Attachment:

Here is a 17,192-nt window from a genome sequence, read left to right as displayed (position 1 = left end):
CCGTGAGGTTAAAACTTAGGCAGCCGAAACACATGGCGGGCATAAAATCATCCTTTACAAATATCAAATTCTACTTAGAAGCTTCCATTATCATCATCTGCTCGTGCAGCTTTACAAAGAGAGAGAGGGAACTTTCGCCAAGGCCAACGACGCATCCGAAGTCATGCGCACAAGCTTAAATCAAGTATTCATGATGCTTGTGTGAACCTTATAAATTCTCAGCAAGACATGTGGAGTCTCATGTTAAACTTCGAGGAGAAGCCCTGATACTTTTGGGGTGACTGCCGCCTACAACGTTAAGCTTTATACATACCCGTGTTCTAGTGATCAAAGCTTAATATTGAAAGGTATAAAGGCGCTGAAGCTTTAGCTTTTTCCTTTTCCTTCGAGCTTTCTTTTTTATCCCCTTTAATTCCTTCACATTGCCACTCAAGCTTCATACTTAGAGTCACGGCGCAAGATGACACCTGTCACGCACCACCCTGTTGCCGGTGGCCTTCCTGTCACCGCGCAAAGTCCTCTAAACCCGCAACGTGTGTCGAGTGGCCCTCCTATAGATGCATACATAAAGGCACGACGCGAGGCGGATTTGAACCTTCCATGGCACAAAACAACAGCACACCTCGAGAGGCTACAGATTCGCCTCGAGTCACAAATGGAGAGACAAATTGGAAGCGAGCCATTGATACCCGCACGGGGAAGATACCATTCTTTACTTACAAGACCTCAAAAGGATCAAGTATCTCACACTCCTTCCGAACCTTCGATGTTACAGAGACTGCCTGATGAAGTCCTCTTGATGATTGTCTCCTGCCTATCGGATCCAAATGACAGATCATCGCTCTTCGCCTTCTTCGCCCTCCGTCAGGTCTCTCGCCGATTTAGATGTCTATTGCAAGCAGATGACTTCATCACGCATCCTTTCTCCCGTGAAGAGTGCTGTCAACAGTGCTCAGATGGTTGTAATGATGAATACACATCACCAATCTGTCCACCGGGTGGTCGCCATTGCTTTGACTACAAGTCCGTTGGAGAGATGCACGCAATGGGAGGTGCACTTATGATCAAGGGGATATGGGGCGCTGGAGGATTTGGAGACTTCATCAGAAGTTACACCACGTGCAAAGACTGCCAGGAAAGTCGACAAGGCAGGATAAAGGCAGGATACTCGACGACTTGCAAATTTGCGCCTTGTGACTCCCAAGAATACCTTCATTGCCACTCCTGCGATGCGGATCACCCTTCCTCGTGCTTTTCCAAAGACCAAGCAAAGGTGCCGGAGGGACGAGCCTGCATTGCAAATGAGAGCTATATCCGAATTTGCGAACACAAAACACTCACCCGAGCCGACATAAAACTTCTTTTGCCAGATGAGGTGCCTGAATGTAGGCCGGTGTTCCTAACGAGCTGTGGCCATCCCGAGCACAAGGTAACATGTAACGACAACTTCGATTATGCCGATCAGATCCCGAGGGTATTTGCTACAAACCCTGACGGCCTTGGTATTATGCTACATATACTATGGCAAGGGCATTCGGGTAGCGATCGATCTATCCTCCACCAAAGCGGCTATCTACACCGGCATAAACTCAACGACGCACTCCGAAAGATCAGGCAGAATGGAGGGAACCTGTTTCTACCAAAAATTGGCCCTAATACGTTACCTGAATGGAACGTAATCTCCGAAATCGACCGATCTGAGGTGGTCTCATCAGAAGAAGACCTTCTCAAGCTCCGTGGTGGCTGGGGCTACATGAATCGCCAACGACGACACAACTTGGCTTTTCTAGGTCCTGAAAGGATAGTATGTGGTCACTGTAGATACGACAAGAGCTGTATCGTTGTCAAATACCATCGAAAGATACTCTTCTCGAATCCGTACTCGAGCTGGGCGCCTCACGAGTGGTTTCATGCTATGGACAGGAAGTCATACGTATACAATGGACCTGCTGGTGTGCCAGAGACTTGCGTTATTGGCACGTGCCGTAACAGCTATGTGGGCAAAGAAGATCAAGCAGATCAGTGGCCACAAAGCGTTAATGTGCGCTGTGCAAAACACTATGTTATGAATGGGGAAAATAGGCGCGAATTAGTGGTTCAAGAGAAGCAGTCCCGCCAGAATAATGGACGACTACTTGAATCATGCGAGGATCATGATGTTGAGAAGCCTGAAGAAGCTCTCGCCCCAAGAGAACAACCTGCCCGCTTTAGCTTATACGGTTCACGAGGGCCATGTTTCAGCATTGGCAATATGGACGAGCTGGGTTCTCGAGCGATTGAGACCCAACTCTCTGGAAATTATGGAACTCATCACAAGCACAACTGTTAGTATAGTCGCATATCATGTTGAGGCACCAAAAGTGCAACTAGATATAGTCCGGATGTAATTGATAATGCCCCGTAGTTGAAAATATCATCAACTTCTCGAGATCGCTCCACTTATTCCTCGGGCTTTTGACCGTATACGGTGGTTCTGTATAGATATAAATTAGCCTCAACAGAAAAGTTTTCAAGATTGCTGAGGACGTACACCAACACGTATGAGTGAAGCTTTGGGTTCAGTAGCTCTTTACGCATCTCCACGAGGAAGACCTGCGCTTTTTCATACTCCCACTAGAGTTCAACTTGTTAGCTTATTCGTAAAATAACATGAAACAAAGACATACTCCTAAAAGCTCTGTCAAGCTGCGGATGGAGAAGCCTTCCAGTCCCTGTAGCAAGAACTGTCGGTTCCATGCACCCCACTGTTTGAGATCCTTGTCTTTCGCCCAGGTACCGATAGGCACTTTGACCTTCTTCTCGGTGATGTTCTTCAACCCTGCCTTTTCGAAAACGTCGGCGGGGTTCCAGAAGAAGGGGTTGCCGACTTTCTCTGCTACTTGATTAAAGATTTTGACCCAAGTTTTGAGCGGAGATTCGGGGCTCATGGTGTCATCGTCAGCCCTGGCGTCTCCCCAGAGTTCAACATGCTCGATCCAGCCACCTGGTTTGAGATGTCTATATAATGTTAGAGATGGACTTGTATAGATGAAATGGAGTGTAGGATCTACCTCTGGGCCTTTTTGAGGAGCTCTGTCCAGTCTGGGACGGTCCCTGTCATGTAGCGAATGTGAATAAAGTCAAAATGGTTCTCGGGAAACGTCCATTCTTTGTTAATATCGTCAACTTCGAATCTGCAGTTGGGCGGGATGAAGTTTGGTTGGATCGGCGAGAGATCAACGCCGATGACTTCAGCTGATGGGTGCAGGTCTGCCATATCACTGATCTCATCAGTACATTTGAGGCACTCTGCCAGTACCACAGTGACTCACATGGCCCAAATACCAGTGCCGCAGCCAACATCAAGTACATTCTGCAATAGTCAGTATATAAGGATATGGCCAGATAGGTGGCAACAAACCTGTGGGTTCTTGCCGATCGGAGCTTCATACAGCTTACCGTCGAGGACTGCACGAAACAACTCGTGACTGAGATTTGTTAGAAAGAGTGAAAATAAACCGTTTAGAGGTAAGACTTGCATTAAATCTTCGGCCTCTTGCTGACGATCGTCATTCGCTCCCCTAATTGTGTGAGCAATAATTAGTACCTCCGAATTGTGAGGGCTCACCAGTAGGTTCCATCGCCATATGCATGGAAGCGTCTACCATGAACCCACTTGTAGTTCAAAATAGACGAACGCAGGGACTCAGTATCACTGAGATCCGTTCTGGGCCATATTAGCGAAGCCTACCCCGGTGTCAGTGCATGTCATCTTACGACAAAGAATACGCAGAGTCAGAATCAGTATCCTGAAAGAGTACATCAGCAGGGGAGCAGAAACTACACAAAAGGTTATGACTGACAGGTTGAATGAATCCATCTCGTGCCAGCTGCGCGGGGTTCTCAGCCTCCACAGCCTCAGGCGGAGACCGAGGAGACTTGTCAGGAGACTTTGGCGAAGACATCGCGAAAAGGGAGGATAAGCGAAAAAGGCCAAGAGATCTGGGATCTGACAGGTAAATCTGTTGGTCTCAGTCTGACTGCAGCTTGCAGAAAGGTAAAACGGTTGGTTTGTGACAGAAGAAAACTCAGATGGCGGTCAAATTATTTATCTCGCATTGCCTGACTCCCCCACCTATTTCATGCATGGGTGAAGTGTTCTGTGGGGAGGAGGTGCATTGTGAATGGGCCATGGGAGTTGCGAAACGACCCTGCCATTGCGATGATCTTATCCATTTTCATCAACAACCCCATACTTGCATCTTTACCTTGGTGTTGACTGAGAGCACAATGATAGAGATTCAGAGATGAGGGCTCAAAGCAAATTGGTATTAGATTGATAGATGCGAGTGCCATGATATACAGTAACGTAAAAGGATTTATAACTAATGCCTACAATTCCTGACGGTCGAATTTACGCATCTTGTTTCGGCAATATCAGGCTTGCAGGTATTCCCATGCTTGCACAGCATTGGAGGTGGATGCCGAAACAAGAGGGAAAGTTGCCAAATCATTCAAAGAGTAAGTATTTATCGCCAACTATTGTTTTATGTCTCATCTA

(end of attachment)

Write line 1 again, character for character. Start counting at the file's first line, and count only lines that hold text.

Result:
Here is a 17,192-nt window from a genome sequence, read left to right as displayed (position 1 = left end):